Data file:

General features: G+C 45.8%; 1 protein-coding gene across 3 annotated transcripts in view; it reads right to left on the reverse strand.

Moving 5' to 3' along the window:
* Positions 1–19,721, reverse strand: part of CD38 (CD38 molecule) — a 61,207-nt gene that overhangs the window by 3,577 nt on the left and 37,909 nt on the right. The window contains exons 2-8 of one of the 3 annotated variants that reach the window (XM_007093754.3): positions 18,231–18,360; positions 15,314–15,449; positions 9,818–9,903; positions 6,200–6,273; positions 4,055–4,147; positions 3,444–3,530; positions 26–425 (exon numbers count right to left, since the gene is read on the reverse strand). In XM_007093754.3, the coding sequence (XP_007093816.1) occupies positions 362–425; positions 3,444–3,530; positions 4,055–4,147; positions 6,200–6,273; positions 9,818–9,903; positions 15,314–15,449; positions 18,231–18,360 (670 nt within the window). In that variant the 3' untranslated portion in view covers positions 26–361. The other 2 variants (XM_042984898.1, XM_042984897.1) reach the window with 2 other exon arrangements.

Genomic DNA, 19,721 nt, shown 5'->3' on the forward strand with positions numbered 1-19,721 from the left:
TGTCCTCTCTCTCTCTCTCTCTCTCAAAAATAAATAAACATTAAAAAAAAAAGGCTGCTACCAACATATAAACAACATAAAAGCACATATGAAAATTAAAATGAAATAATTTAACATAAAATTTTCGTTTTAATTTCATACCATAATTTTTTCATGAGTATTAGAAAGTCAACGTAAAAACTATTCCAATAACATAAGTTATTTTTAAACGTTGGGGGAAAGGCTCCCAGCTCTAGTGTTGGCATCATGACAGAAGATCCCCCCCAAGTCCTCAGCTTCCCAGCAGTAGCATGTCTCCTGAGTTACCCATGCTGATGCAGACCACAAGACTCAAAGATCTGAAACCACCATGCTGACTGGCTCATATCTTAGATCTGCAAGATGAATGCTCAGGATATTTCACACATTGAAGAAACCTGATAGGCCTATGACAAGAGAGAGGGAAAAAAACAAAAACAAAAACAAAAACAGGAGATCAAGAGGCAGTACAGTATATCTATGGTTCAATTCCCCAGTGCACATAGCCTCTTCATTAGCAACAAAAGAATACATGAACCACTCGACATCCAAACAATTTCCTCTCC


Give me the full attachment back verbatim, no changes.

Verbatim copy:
General features: G+C 45.8%; 1 protein-coding gene across 3 annotated transcripts in view; it reads right to left on the reverse strand.

Moving 5' to 3' along the window:
* Positions 1–19,721, reverse strand: part of CD38 (CD38 molecule) — a 61,207-nt gene that overhangs the window by 3,577 nt on the left and 37,909 nt on the right. The window contains exons 2-8 of one of the 3 annotated variants that reach the window (XM_007093754.3): positions 18,231–18,360; positions 15,314–15,449; positions 9,818–9,903; positions 6,200–6,273; positions 4,055–4,147; positions 3,444–3,530; positions 26–425 (exon numbers count right to left, since the gene is read on the reverse strand). In XM_007093754.3, the coding sequence (XP_007093816.1) occupies positions 362–425; positions 3,444–3,530; positions 4,055–4,147; positions 6,200–6,273; positions 9,818–9,903; positions 15,314–15,449; positions 18,231–18,360 (670 nt within the window). In that variant the 3' untranslated portion in view covers positions 26–361. The other 2 variants (XM_042984898.1, XM_042984897.1) reach the window with 2 other exon arrangements.

Genomic DNA, 19,721 nt, shown 5'->3' on the forward strand with positions numbered 1-19,721 from the left:
TGTCCTCTCTCTCTCTCTCTCTCTCAAAAATAAATAAACATTAAAAAAAAAAGGCTGCTACCAACATATAAACAACATAAAAGCACATATGAAAATTAAAATGAAATAATTTAACATAAAATTTTCGTTTTAATTTCATACCATAATTTTTTCATGAGTATTAGAAAGTCAACGTAAAAACTATTCCAATAACATAAGTTATTTTTAAACGTTGGGGGAAAGGCTCCCAGCTCTAGTGTTGGCATCATGACAGAAGATCCCCCCCAAGTCCTCAGCTTCCCAGCAGTAGCATGTCTCCTGAGTTACCCATGCTGATGCAGACCACAAGACTCAAAGATCTGAAACCACCATGCTGACTGGCTCATATCTTAGATCTGCAAGATGAATGCTCAGGATATTTCACACATTGAAGAAACCTGATAGGCCTATGACAAGAGAGAGGGAAAAAAACAAAAACAAAAACAAAAACAGGAGATCAAGAGGCAGTACAGTATATCTATGGTTCAATTCCCCAGTGCACATAGCCTCTTCATTAGCAACAAAAGAATACATGAACCACTCGACATCCAAACAATTTCCTCTCC